“Social Watch is an international network of citizens’ organizations in the struggle to eradicate poverty and the causes of poverty, to end all forms of discrimination and racism, to ensure an equitable distribution of wealth and the realization of human rights. We are committed to peace, social, economic, environment and gender justice, and we emphasize the right of all people not to be poor.

Social Watch holds governments, the UN system and international organizations accountable for the fulfilment of national, regional and international commitments to eradicate poverty.

Social Watch will achieve its objectives through a comprehensive strategy of advocacy, awareness-building, monitoring, organizational development and networking. Social Watch promotes people-centred sustainable development.”

The Accra Assembly reaffirmed the mission statement with the changes listed above.

3. Social Watch in a changing environment

Many things have changed in the context in which we operate since the Sofia Assembly:

  • The global economic and financial crisis that erupted in September 2008 with its consequences of impoverishment and unemployment and the intellectual discrediting of the until then prevailing mainstream economics.
  • The stagnation of the World Trade Organization trade negotiations and the subsequent proliferation of regional and bilateral free trade agreements.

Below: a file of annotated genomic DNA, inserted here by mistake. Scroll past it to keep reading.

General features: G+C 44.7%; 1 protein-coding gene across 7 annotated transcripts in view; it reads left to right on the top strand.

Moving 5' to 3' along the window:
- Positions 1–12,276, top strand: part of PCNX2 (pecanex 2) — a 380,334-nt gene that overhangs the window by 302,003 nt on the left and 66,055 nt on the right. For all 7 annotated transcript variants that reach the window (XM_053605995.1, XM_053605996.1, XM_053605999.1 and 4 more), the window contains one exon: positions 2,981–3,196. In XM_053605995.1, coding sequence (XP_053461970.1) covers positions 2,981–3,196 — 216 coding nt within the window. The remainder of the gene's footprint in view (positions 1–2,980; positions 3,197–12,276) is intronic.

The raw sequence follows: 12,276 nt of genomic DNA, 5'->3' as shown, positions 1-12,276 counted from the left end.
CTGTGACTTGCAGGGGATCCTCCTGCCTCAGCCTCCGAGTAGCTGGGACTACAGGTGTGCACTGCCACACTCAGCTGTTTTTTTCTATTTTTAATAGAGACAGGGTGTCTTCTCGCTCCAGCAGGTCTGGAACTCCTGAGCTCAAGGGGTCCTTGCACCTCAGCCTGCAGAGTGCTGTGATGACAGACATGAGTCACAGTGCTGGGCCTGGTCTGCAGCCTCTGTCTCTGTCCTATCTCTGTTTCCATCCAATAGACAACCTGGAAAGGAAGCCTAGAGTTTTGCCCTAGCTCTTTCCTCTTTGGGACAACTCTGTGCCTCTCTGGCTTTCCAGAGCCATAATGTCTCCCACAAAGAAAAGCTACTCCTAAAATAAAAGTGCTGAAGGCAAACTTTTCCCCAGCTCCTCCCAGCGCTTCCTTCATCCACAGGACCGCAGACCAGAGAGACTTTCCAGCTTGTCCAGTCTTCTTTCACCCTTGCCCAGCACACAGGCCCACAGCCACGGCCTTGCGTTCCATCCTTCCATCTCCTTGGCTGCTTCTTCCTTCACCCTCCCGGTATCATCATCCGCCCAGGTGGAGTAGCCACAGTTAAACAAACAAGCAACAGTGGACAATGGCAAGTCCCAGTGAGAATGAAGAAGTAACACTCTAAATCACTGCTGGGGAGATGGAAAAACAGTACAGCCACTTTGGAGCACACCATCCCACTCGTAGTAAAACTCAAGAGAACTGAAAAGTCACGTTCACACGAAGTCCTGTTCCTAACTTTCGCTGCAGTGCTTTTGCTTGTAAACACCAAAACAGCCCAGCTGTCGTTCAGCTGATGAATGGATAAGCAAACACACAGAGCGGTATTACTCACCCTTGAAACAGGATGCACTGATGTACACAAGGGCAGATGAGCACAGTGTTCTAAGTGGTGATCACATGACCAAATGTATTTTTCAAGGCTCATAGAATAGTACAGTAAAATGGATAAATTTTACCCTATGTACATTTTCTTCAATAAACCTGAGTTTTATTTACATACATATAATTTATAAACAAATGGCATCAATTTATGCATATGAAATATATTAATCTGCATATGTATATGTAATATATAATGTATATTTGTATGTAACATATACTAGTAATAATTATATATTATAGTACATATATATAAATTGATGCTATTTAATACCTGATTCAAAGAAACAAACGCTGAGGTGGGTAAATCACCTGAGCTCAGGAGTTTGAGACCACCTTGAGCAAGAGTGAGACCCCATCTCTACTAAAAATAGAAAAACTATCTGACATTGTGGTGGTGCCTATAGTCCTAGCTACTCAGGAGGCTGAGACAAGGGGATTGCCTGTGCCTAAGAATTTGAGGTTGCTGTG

• The recognition of climate change as a threat to the very survival of our planet Earth, together with the reluctance of developed countries to recognize their responsibility in creating it and to accept the notion of climate justice.
  • The election of president Barack Obama in the United States has created expectations of a turn towards multilateralism in US foreign policy and the retreat of militarism.
  • The emergence of the BRICs (Brazil, Russia, India, China) as a new power bloc, challenging the ability and legitimacy of the rule of the G7 over the world economy.
  • The expansion and deepening of European integration.
  • The increased economic and political integration of Latin America (and to a minor extent of Africa and South East Asia).
  • The formation and strengthening of developing and least developed country coalitions and movements such as the G-33 (within the WTO) and G-77.
  • The recent successes of popular movements on a global scale.